Figure 3:  NetBeans SQL Profiler Screen

The NetBeans SQL Profiler makes it easy to see which queries have been invoked, how many times they have been initiated, and how long they took to run.  As I run my cursor over the SQL queries, the query that is under my cursor is highlighted, and I am able to click on it to expand the row and see the method invocation stack.

Figure 4:  NetBeans SQL Profiler Method Invocation Stack for Selected SQL

If I choose, I can right-click on a given query, and view the SQL.

Figure 5:  Right Click on a SQL Row

Figure 6:  View SQL Query

As mentioned at the top of the post, I have the ability to perform a heap or thread dump for a selected query, and I can even perform a garbage collection.

The NetBeans SQL Profiler is going to be a great tool for anyone that develops applications utilizing a database backend.  Not only will it allow one to clearly see which SQL is causing the most contention within an application, but it also allows for easy comparison and provides detailed information on the underlying SQL invocations.

Download the latest build to try it out now...otherwise, it will be available with the public release of NetBeans 8.2.  The bonus is that if you try it now and find issues or have comments, you can help the developers make the Profiler even better.

Friday, April 29, 2016

Java EE 8, What is the Current Status: Case Study for Completed Work Since Late 2015

For anyone who pays close attention to Java EE, it has become clear in the past six months that there has been a decline of activity...especially in those JSRs for which Oracle maintains the lead.  What's the deal?  There has been a lot of conversation in the Java EE community in this regard lately, and I think it is important that the developer community be given a fair timeline of what we can expect for the future of Java EE.  The uncertainty is becoming long in the tooth, and the community is becoming more concerned with the future of Java SE and Java EE as time goes on.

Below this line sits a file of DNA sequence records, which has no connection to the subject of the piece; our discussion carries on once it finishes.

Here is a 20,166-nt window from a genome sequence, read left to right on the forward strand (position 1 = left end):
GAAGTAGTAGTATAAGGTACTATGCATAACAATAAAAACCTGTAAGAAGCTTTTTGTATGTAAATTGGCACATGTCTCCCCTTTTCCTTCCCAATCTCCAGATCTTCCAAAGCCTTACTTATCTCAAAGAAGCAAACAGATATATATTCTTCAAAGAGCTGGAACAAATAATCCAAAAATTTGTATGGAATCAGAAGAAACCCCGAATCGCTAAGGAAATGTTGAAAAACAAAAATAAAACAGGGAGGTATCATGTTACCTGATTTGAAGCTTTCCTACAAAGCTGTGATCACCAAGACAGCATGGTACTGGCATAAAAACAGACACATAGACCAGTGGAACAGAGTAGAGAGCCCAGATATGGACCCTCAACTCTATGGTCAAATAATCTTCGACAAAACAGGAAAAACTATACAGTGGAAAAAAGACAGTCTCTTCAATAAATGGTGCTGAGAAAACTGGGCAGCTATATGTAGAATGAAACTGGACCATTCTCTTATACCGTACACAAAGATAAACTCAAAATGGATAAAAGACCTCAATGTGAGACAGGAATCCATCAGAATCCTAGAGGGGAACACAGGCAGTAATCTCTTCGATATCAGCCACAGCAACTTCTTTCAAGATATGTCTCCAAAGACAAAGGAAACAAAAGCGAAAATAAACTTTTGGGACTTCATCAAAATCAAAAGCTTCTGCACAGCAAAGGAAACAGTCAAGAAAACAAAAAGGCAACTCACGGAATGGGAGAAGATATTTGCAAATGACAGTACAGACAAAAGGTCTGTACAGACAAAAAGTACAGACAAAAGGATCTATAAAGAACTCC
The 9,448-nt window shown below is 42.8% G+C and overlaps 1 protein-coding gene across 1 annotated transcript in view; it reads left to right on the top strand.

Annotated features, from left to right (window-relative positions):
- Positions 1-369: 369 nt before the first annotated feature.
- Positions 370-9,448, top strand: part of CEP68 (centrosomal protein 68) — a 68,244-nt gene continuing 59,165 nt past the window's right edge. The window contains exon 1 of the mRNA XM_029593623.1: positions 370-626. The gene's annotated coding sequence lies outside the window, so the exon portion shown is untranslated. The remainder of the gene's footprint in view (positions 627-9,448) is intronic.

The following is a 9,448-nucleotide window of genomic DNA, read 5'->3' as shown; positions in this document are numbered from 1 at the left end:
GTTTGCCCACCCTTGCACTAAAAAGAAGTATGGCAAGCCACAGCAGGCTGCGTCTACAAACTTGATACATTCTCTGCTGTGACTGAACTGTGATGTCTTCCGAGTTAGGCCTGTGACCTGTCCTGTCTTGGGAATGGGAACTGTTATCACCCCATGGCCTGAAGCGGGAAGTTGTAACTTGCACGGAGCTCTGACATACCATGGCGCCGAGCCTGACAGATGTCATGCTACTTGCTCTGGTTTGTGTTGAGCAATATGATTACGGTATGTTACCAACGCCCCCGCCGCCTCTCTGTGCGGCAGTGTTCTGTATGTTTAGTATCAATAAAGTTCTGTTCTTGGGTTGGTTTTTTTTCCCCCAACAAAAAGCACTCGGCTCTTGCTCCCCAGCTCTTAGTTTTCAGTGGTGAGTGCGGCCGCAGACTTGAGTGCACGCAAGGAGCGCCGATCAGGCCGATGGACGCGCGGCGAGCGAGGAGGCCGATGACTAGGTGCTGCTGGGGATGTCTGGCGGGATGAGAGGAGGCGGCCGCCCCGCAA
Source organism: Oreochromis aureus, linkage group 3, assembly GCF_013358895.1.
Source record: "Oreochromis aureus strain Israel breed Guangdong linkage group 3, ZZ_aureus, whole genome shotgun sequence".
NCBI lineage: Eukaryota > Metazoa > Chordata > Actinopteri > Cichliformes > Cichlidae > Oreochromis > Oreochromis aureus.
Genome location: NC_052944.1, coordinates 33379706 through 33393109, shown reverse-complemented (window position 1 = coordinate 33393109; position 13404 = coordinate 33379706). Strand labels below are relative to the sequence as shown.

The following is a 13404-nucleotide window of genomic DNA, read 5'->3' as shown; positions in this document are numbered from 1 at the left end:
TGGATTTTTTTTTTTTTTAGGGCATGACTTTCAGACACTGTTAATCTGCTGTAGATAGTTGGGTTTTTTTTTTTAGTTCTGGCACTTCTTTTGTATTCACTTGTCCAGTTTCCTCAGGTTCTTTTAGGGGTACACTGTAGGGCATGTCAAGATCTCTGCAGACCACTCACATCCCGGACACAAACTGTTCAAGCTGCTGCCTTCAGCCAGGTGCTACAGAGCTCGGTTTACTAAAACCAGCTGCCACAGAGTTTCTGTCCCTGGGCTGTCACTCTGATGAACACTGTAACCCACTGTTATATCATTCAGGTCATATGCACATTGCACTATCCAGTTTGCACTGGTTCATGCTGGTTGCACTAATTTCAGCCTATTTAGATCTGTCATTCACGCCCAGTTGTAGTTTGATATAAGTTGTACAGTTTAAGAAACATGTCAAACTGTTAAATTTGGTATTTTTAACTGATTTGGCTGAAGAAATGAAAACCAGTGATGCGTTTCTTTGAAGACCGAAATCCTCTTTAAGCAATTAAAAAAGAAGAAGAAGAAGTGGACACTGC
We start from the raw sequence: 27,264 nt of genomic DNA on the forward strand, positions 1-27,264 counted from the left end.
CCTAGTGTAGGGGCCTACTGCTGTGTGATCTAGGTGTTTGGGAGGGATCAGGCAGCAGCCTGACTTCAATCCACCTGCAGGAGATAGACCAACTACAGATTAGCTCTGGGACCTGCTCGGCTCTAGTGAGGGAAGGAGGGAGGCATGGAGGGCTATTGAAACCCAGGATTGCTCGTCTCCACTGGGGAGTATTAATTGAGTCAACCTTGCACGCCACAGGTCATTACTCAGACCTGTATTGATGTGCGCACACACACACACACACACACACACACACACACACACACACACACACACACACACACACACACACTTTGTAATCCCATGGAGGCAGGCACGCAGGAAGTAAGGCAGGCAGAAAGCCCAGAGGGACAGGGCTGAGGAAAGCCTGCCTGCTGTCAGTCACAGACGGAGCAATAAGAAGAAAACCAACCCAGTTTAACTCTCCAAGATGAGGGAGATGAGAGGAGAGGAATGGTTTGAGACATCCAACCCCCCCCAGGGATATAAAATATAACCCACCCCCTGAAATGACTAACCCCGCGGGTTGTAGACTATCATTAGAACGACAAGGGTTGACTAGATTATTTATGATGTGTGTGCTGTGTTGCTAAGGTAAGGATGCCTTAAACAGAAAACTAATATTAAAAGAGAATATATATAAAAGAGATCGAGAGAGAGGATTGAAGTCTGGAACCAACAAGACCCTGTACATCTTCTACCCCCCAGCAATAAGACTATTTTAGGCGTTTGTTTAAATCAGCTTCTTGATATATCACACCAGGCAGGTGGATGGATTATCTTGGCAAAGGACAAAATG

Let me give you a bit of background.  I'm an expert group member on a couple of JSRs targeted for Java EE 8, those being JSR 372 (JavaServer Faces 2.3), and JSR 378 (Portlet 3.0 Bridge for JavaServer Faces 2.2).  At the beginning of 2016, I had noticed that since October 2015 the number of emails on the Expert Group list for JSR 372 had really slowed down.   In fact, in the final quarter of 2015, the activity on JSR 372 had slowed down to a near halt, whereas it should be picking up momentum as time moves forward closer to the eventual final release.  In late January, I was contacted by a couple of members of the Java EE community, indicating that they also had seen a slowdown of activity and were very concerned.  I was then asked to join a community of concerned Java EE advocates on a Slack community...and when I joined and read the backlog of messages I could clearly see that it looked as though Oracle had stopped activity in just about every area of Java EE, specifically work on all of the JSRs that were Oracle-led.